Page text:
Rhett Snell


Leave a comment

The Best Books I Read In 2014

I managed to get through a decent variety of books this year.

I finally read Volf and Girard, both of who felt better to have read than to read. Like always, I read McKnight and Keller, but I managed to read a little less from them than I usually do. In the end, these were the best books I read this year…

10. Community & Growth by Jean Vanier
A lovely, rambling book about what true community and commitment can look like. Written by a man who has given his life to other people.

9. If God Then What? by Andrew Wilson
I am more and more a fan of Andrew Wilson. Saying that this is an apologetic sells it short. It’s full of imagination. This is my current go to for non-church people wanting to know about God.

8. Ill Fares The Land by Tony Judt
The only non-theology book on my list, this is a fascinating history of (and case for) social democracy. Recommended to anyone interested in politics.

7. The Moral Vision of the New Testament by Richard Hays
While I absolutely did not agree with Hays on every point (does he really all but paint the Jesus of John’s Gospel as anti-semitic?!), this book is still a juggernaut. On almost any ethical issue, I think it’s mandatory to consult Hays.

6. Washed and Waiting by Wesley Hill
This book is a gift to the church: a same-sex attracted Christian who has chosen to remain celibate, telling his own story, and advocating a historical Christian position on sexuality. A must-read for anyone with questions (or relating to people who have questions) in this area. So… everyone.  Continue reading


15 Comments

New

I’ve been wondering about the insatiable desire to say something new, especially in the Christian academic and publishing worlds.

If you want to get a PhD, for example, you probably want to discover something new, or at least present a fresh angle. Likewise, if you want to get noticed as an author or academic. Sometimes, it seems to me, this sort of drive leads to the kind of hyperbole which can come across as self-parody. At other times it can lead to biblical scholars presenting work which could have been presented as another helpful angle, instead as the solution to the Church’s last 2000 years of bumbling about in the dark. (I think of N.T. Wright here, who’s work I otherwise enjoy).

I’m reading Richard B. Hays’ The Moral Vision of the New Testament at the moment, and I’m finding it really worthwhile. But, I did just come across this paragraph (on page 199), where Hays responds to the suggestion that his ethical framing of the New Testament is “dependent on the mainstream Christian tradition of canonical reading that goes back to Irenaeus”. You can almost hear the huffing and puffing when Hays responds. Continue reading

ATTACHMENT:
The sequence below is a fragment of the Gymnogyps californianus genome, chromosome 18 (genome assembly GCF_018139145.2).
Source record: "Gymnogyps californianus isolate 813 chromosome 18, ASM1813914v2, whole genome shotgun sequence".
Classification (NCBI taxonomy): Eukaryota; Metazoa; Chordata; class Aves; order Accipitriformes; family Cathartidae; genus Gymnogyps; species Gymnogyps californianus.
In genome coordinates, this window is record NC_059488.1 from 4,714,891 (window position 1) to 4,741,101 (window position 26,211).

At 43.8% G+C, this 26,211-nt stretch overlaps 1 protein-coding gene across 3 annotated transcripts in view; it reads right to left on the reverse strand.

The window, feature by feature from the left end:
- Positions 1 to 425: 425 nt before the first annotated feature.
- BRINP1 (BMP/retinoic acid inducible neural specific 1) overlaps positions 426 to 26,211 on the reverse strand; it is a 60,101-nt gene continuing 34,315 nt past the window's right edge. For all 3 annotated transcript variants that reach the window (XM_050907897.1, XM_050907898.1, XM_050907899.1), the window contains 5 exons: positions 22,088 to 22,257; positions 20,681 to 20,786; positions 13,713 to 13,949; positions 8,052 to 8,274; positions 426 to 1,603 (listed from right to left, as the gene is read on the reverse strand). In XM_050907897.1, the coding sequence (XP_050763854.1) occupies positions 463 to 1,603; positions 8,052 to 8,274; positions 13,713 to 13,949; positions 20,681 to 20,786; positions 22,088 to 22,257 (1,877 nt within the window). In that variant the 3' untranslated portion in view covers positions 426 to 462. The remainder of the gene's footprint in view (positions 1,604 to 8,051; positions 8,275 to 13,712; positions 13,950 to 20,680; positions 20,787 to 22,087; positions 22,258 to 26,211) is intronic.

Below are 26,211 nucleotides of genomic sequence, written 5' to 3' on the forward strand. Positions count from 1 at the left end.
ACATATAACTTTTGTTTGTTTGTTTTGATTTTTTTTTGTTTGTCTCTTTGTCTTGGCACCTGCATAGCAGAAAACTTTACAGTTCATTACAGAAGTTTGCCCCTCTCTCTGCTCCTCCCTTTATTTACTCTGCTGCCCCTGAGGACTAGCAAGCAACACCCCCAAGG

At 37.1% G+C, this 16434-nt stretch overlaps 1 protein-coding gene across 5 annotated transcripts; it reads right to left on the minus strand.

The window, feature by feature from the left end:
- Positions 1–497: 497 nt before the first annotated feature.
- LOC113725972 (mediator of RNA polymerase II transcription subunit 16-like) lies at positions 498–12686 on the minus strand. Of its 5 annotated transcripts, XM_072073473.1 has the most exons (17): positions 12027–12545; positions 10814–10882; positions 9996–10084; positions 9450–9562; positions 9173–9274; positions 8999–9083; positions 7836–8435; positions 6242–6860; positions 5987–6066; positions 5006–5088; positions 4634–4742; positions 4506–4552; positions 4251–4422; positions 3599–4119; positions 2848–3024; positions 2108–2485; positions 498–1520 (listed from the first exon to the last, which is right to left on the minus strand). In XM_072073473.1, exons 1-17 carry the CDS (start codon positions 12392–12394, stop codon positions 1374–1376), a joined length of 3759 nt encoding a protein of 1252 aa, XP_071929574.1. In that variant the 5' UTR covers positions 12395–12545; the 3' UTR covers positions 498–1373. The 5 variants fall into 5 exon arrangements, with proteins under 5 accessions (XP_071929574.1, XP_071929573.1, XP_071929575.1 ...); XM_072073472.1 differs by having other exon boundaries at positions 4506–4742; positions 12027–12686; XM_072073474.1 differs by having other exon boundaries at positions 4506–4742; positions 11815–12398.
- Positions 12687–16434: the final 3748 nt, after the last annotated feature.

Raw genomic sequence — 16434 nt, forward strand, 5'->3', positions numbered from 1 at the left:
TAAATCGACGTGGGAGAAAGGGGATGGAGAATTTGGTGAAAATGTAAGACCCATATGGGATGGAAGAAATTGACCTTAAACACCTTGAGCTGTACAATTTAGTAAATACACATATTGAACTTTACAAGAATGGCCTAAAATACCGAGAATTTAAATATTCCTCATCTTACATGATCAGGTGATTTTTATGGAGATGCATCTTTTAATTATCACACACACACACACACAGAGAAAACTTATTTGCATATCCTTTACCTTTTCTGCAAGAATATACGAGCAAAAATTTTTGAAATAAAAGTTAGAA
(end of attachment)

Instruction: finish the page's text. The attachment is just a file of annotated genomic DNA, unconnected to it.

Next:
Leave a comment

Scot McKnight at Laidlaw

Over the last two days I had the opportunity to go to Laidlaw College’s “Mission of the Church in the 21st Century” conference, which featured Scot McKnight.

Instead of regurgitating my notes, I figured I’d write about my personal response, particularly to McKnight’s content. So, here are some scattered thoughts on a fascinating couple of days…

Scot McKnight is one of my favourite biblical scholars, I think because he’s so accessible. I can understand what he is saying! This was reinforced at the conference. He was immensely engaging, and without a doubt the funniest Christian academic I’ve heard.

In his first address, he contended that we are using the biblical word “Kingdom” in ways the New Testament doesn’t, and that the word is more synonymous with the word “church” than the generalised good works which we often ascribe it to.

In his second address, McKnight gave a very clear and concise overview of the New Perspective on Paul, and then explored how it gives us theological resources for multiculturalism.

McKnight’s third address explored the biblical meaning of the words “love” and “grace” in contrast to cultural, and sometimes, he contended, misguided theological understandings.

My thoughts are going to assume some familiarity with the above terms and debates, so my apologies for that. If you’re interested, McKnight’s first talk, at least, is available for free on iTunes (under the title “General Session 3 – Leadership Conference 2013” from New Life Conferences).

Continue reading


Leave a comment

Can You Do The Gospel?

Over the last few years an in-house debate about the gospel has intensified in the Evangelical world.